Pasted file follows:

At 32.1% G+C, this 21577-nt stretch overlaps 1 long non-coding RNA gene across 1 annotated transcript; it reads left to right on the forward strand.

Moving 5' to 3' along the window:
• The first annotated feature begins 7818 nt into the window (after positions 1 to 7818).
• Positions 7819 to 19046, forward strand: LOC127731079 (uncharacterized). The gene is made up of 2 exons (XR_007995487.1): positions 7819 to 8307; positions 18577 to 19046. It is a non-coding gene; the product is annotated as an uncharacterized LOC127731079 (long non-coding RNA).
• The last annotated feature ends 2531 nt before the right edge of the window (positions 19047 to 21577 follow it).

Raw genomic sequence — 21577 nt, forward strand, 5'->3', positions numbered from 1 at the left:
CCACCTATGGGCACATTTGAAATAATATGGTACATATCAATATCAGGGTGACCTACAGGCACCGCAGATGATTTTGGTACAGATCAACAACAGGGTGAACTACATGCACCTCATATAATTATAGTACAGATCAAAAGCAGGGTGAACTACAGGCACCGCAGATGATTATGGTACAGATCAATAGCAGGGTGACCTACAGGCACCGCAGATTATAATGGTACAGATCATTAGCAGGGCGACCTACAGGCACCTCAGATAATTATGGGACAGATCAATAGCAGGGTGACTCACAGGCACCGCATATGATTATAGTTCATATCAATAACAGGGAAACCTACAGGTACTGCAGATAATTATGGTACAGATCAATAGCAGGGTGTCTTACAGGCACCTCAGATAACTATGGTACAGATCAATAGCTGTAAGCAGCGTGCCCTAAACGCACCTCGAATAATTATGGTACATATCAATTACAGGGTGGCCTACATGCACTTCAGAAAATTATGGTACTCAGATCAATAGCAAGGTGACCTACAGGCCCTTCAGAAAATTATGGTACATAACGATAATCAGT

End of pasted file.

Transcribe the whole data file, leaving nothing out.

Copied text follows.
At 32.1% G+C, this 21577-nt stretch overlaps 1 long non-coding RNA gene across 1 annotated transcript; it reads left to right on the forward strand.

Moving 5' to 3' along the window:
• The first annotated feature begins 7818 nt into the window (after positions 1 to 7818).
• Positions 7819 to 19046, forward strand: LOC127731079 (uncharacterized). The gene is made up of 2 exons (XR_007995487.1): positions 7819 to 8307; positions 18577 to 19046. It is a non-coding gene; the product is annotated as an uncharacterized LOC127731079 (long non-coding RNA).
• The last annotated feature ends 2531 nt before the right edge of the window (positions 19047 to 21577 follow it).

Raw genomic sequence — 21577 nt, forward strand, 5'->3', positions numbered from 1 at the left:
CCACCTATGGGCACATTTGAAATAATATGGTACATATCAATATCAGGGTGACCTACAGGCACCGCAGATGATTTTGGTACAGATCAACAACAGGGTGAACTACATGCACCTCATATAATTATAGTACAGATCAAAAGCAGGGTGAACTACAGGCACCGCAGATGATTATGGTACAGATCAATAGCAGGGTGACCTACAGGCACCGCAGATTATAATGGTACAGATCATTAGCAGGGCGACCTACAGGCACCTCAGATAATTATGGGACAGATCAATAGCAGGGTGACTCACAGGCACCGCATATGATTATAGTTCATATCAATAACAGGGAAACCTACAGGTACTGCAGATAATTATGGTACAGATCAATAGCAGGGTGTCTTACAGGCACCTCAGATAACTATGGTACAGATCAATAGCTGTAAGCAGCGTGCCCTAAACGCACCTCGAATAATTATGGTACATATCAATTACAGGGTGGCCTACATGCACTTCAGAAAATTATGGTACTCAGATCAATAGCAAGGTGACCTACAGGCCCTTCAGAAAATTATGGTACATAACGATAATCAGT